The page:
|New Ash Green from the air|
I was two years old when I moved with my parents and baby brother to a large modern built four bedroom off road end of terrace with a garden front and back and a double garage. 'New Ash Green' or 'SPAN Kent' as it was first named, and which sat alongside the ancient village of Ash, had been the realisation of an ideallic suburban dream by Span who's radical building designs were unique and eye catching to say the least.
Populated by '2.4' families with fathers who commuted the 40 minute train ride to London and mothers who stayed at home and raised the kids it was the perfect 1970s set up for families escaping the rat race trying to give their children a better upbringing.
|One of the 'neighbourhood' area plans|
Span had a vision: ‘This Village is planned as a ‘whole’ place created for Twentieth Century living and providing for Twentieth Century people’s needs’. Residents were served by their own purpose built shopping centre which had everything from a post office to a baker and a supermarket. There were schools for every age group, nurseries, a youth club, village hall, a village green called Over Minnis, rugby club, sports fields, play parks and a bus route which took you into the nearby towns. It was a social experiment.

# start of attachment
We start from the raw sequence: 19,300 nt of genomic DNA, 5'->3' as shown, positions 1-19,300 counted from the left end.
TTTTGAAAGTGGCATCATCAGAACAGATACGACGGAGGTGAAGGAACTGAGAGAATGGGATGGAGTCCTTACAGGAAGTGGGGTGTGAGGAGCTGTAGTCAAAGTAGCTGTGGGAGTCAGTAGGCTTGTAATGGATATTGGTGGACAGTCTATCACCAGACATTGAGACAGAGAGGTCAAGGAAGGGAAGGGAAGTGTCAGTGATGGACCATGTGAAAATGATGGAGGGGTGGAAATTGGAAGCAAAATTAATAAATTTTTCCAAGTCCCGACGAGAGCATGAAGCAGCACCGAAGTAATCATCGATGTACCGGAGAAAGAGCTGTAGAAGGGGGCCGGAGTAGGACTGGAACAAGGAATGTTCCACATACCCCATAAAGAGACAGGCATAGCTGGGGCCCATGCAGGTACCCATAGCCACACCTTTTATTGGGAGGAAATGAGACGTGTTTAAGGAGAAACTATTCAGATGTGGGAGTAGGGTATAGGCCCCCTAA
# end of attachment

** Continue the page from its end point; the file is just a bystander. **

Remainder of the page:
Despite SPAN running into problems in 1969 resulting in fewer than the proposed 2000 houses being built, the village was still a success. It was taken over by Bovis Homes in 1971 though by now New Ash Green was a community thriving. There was a solidarity and the villagers pulled together. And for a long time it served its purpose.
|Part of the shopping centre - radical design|
As a result the place went to rack and ruin. Buildings became dilapidated, the shopkeepers moved out, the vandals moved in, and pretty soon so did trouble kids and drug addicts. Before long it was a no go area and the heart of the community was lost. Whilst businesses do still operate there it is a very far cry from what I remember.
It's been a terrible shame and I've been very sad to see it crumble in the years since I have left the village. Whilst many residents now have cars and drive further afield for shopping there is still a community dependent on the shopping centre. These days the village has lost much of its heart. It is pretty much just a collection of quirky looking retro houses but I still love it and I'm glad I was a part of the experiment.
|Every house faced with a green and pleasant land|